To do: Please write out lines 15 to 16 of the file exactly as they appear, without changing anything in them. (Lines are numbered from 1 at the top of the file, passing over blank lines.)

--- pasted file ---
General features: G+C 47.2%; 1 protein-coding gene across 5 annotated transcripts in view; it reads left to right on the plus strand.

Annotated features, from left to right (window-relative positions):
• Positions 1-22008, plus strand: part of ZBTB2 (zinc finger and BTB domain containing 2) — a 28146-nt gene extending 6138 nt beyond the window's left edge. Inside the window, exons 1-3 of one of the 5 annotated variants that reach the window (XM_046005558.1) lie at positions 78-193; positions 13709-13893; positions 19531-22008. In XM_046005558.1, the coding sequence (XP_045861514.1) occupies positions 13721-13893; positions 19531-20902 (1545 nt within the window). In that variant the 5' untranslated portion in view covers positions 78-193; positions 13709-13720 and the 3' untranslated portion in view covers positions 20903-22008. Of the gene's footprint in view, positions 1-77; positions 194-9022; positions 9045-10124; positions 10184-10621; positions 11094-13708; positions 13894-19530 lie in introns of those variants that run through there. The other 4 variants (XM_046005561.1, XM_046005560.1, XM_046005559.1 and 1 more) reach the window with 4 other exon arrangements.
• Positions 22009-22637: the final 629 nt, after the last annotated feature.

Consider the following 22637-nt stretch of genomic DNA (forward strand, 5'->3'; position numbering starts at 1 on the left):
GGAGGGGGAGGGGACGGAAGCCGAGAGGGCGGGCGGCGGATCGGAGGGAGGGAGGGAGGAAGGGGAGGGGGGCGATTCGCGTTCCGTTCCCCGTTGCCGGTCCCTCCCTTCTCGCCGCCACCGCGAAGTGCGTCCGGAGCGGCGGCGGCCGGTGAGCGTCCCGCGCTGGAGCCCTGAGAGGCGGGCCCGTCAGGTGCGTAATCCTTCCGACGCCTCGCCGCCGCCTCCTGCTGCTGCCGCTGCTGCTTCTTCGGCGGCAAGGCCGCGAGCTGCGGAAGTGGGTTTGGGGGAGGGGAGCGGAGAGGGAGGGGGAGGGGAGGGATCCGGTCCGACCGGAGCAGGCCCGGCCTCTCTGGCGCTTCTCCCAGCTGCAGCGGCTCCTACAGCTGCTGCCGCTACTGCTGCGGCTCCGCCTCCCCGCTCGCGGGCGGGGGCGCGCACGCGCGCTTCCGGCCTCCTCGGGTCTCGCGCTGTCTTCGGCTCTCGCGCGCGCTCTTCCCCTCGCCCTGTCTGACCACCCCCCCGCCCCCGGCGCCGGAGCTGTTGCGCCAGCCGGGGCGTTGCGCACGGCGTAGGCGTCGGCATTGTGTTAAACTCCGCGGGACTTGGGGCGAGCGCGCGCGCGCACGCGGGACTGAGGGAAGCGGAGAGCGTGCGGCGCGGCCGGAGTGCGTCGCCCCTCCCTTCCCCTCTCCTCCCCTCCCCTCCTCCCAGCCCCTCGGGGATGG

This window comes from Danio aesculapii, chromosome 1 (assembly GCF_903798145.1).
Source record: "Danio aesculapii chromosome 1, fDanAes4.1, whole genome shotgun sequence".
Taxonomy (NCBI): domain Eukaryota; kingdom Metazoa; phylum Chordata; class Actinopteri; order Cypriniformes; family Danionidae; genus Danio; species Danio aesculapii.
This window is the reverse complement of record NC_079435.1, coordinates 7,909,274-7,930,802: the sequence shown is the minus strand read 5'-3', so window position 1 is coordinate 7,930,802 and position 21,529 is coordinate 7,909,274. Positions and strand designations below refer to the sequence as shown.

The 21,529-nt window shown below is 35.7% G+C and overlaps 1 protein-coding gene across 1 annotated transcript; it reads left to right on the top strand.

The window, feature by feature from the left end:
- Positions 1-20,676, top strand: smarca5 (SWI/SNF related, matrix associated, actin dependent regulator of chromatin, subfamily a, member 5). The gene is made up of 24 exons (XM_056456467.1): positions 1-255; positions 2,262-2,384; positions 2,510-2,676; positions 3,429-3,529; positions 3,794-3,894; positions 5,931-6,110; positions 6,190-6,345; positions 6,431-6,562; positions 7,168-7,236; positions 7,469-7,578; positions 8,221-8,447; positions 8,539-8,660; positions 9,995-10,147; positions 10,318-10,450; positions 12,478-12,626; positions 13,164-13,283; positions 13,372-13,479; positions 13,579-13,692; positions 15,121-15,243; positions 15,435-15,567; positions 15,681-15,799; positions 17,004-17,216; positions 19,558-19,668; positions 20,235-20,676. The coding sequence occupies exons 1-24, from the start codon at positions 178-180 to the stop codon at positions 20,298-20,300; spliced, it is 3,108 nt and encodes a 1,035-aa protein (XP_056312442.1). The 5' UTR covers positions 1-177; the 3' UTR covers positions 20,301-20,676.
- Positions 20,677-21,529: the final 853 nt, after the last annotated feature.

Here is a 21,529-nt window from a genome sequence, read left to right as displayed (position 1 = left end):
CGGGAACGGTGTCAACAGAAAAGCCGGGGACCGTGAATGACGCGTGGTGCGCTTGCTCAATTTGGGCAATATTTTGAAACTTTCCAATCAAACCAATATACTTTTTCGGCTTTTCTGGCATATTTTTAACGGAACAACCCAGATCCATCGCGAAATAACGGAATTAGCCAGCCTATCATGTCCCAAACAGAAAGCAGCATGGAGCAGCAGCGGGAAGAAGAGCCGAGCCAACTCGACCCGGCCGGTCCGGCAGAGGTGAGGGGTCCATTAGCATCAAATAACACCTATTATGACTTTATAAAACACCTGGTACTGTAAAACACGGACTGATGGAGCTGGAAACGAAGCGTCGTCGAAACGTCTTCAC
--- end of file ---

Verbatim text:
Here is a 21,529-nt window from a genome sequence, read left to right as displayed (position 1 = left end):
CGGGAACGGTGTCAACAGAAAAGCCGGGGACCGTGAATGACGCGTGGTGCGCTTGCTCAATTTGGGCAATATTTTGAAACTTTCCAATCAAACCAATATACTTTTTCGGCTTTTCTGGCATATTTTTAACGGAACAACCCAGATCCATCGCGAAATAACGGAATTAGCCAGCCTATCATGTCCCAAACAGAAAGCAGCATGGAGCAGCAGCGGGAAGAAGAGCCGAGCCAACTCGACCCGGCCGGTCCGGCAGAGGTGAGGGGTCCATTAGCATCAAATAACACCTATTATGACTTTATAAAACACCTGGTACTGTAAAACACGGACTGATGGAGCTGGAAACGAAGCGTCGTCGAAACGTCTTCAC